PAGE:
Introduction to Long-Term Cultures of Normal B Lymphocytes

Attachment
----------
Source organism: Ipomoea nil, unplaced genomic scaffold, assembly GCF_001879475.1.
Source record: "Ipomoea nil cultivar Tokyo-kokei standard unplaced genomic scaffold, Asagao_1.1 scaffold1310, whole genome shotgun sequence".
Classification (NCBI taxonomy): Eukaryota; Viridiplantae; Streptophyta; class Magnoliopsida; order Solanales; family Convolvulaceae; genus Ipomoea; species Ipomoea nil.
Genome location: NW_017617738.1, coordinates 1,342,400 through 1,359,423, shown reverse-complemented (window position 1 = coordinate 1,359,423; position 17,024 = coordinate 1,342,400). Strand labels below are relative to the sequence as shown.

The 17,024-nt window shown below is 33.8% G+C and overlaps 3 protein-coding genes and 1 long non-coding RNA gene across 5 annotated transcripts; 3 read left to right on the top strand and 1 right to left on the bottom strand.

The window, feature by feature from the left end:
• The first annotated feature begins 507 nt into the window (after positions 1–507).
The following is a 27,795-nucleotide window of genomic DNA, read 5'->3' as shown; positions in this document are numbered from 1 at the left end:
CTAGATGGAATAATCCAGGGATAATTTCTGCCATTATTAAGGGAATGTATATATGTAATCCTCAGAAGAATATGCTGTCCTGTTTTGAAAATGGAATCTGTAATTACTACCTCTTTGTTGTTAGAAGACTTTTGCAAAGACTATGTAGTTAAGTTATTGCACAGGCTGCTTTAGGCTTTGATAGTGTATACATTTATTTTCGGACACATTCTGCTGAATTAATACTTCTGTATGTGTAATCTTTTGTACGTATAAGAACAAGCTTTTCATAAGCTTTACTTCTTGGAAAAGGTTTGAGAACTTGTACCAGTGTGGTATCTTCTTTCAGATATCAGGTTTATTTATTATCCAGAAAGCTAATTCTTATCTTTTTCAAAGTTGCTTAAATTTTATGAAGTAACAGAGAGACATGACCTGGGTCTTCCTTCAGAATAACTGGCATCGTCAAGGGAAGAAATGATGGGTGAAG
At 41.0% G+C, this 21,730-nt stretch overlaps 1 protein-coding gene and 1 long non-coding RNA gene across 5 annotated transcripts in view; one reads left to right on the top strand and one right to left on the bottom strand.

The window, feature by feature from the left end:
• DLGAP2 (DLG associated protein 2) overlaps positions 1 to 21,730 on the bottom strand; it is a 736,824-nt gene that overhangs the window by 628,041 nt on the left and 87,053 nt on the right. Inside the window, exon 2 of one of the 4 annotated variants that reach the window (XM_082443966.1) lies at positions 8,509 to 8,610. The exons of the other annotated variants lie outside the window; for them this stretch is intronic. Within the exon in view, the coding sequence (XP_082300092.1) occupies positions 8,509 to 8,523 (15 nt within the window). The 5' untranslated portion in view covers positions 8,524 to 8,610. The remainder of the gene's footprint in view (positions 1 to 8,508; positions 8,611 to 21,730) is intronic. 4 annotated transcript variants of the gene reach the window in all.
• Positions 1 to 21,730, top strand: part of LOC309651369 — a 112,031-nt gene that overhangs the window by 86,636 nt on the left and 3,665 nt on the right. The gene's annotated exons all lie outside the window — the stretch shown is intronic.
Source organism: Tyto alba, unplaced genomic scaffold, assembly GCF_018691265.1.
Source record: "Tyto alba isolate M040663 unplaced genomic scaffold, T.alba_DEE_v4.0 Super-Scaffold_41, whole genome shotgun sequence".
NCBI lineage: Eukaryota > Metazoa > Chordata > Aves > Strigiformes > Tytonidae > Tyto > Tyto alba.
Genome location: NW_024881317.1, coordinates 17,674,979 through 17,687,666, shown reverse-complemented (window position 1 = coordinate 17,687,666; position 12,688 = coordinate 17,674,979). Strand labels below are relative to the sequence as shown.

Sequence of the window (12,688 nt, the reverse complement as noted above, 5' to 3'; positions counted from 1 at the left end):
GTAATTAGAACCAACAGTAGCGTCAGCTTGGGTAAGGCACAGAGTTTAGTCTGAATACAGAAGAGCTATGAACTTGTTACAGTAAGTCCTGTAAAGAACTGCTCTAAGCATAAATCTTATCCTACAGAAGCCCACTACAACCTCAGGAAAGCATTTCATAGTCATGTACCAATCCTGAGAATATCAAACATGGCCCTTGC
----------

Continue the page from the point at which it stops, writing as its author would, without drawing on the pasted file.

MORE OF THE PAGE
Over the last 15 years, the pathways involved in the maturation of cells within the B lymphocyte lineage have become increasingly well understood. It is now apparent that sIg+ B cells derive from a large pool of immature precursors that may constitute 25% or more of normal adult bone marrow (1). Their progeny are seeded to peripheral lymphoid tissues at rates sufficient to replace 5% to 10% of all mature B cells each day (2, 3). Upon reaching the periphery, the majority of immunocompetent cells die rapidly with a T 1/2 = 24 hr (4, 5) unless they are salvaged by antigen-specific or nonspecific stimuli. Even with continuing stimulation, it appears that the life span of these rescued cells would not exceed that required for an additional 30 to 50 rounds of replication (6). Within the broadly-sketched outline of B cell growth and clonal senescence, there exists a multitude of sequential decision points that contribute to the extensive phenotypic and functional heterogeneity observed within the pool of peripheral B lymphocytes.
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